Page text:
Speech for David Miliband event

The Dear Leader has requested that his speech from David Miliband’s launch for the Living Wage Campaign at the University of Birmingham from the 28th October be published:

Hello and welcome to Birmingham University Labour Students launch of the Living Wage Campaign with David Miliband. I’m Daniel and I’m Chair of Birmingham University Labour Students.

Many of us in this room are members of National Labour Students, and I hope many others are soon to become members. I believe that National Labour Students are a really important wing of the Labour Party; in mobilising for Labour at elections, hosting national events and workshops, but most importantly National Labour Students proud history of campaigning, against the extortionate rise in tuition fees, in the liberation campaigns, fighting for the rights of women, disabled students, LGBT students and BAME students, rights that other students may take for granted. And now in the Living Wage Campaign, taking place on campuses across the country in Kent, Cambridge, Leeds and Leicester, and today starting here in Birmingham.

The Living Wage is the minimum hourly rate someone has to earn to afford everyday basics like housing, food, childcare. A wage as the name suggests, that you can live on, not merely exist.

In London the current rate is £8.30 an hour. In Birmingham the current rate is £7.20.  £7.20 is a target that is not only morally right, but financially achievable.

I am proud to be a member of a party who when in office introduced the National Minimum Wage. This was a huge step. The Tories said it was economically unsound. It wasn’t. The Tories said it would cost jobs. It didn’t. The same arguments are made against the Living Wage.

It is great to see in the room…

Now, I know David doesn’t need much of an introduction. David was elected to Parliament for South Shields in 2001, and in 2006 was Secretary of State for Environment, Food and Rural Affairs where he oversaw the Climate Change Bill, before becoming the Foreign Secretary in 2007. But more important than that, Political Top Trumps gives him a ‘fanciability’ of 84.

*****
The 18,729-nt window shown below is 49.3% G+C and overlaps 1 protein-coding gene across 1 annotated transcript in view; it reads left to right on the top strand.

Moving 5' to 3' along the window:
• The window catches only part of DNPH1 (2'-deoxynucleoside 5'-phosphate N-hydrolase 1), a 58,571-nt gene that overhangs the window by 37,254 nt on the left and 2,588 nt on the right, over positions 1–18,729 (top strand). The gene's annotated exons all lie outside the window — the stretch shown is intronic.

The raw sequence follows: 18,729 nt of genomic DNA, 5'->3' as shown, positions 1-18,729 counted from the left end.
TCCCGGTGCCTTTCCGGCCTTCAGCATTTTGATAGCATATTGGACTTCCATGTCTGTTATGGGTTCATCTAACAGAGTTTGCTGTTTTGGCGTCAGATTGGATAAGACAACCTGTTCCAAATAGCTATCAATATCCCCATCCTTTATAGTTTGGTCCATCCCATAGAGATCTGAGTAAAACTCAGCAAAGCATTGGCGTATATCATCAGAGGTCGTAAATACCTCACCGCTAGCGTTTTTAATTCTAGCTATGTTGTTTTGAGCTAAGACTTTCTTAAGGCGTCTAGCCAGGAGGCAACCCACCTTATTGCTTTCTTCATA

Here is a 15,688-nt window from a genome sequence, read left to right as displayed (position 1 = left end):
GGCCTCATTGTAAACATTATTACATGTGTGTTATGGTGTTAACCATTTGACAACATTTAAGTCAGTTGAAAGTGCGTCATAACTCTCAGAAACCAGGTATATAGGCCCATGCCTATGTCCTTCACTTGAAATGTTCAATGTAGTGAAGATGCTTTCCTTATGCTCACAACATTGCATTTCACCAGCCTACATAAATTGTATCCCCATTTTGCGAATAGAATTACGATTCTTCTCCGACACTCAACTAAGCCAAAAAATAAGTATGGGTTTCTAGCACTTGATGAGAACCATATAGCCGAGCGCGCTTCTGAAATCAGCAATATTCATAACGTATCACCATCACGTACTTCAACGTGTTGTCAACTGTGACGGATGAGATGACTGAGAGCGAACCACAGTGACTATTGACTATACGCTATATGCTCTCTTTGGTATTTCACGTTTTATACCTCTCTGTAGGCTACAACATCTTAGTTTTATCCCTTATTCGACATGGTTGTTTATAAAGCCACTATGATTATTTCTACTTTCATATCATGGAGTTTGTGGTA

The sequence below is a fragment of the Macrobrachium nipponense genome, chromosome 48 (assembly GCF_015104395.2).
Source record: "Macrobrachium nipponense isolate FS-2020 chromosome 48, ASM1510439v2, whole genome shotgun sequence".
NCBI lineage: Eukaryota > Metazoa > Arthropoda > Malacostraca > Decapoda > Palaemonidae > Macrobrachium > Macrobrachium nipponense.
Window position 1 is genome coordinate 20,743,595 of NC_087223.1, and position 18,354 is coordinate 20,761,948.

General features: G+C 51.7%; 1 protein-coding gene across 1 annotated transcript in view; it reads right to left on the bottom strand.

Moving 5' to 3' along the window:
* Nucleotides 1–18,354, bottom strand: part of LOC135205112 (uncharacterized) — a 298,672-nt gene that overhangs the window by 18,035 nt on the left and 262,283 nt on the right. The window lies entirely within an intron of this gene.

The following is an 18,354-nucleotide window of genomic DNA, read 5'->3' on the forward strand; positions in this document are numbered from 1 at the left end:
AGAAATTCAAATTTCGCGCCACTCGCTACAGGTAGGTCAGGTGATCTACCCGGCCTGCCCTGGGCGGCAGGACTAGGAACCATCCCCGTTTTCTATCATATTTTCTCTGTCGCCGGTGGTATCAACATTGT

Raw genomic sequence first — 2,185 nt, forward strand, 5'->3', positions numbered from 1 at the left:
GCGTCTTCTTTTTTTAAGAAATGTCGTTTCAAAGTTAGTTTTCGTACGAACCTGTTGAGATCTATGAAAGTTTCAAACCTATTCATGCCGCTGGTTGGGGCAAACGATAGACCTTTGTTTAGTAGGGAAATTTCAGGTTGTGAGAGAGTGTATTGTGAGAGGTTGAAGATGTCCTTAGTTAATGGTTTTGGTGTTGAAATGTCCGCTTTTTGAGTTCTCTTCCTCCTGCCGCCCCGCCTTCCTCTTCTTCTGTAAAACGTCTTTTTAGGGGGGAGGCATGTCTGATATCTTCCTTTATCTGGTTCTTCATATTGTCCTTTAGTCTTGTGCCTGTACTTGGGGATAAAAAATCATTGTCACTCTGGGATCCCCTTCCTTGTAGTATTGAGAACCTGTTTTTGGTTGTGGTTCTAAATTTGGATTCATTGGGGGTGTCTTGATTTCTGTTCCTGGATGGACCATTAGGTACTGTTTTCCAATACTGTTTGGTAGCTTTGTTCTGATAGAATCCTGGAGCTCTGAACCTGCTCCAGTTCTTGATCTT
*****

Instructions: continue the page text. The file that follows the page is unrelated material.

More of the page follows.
Boys and Girls, David Miliband.

Old news

Right this had to be cleared up. As you probably know the Telegraph recently published leaked documents on Ed Balls’ role in the Gordon Brown’s camps attempt to oust Blair. It seems from the documents that Balls was a primary agitator in the attempts to demand a leaving date from Blair and presenting Brown as a Prime Minister in waiting……..well is any of this new? Of course not! Will it effect his ability to do his job as Shadow Chancellor? Again, of course not! Will it mean Balls will follow a similar path to his former master, Brown and attempt to oust Ed Miliband? Of course not as unlike Blair and Brown, Balls and Miliband actually ran against each other in the leadership election which was conclusively resolved (if you exclude disgruntled sore-loser supporters of David Miliband). And frankly, Labour is far beyond the petty squabbles of the Blair-Brown and is a largely united force unlike after losing power in the 1950s and 1980s. So all of this is totally irrelevant, we have moved on.

There’s also accusations that Balls alongside Brown ignored warnings and continued spending increases well above inflation and so further created a deficit before the crash of 2008. Come off it! These claims were directed around the year of 2006….when Balls was merely a back-bench MP. Of course you have to remember this is coming from the Telegraph and these claims have jumped on by particularly Michael Gove. This is all very well, but Gove fails to mention that Gideon was committed rigorously to Labour’s spending plans up until the 2008 crash and that on the eve of the 2008 crash Brown had a lower deficit than he had inherited back in 1997 as Chancellor.

Max

A congratulations is in order

Justine and Ed Miliband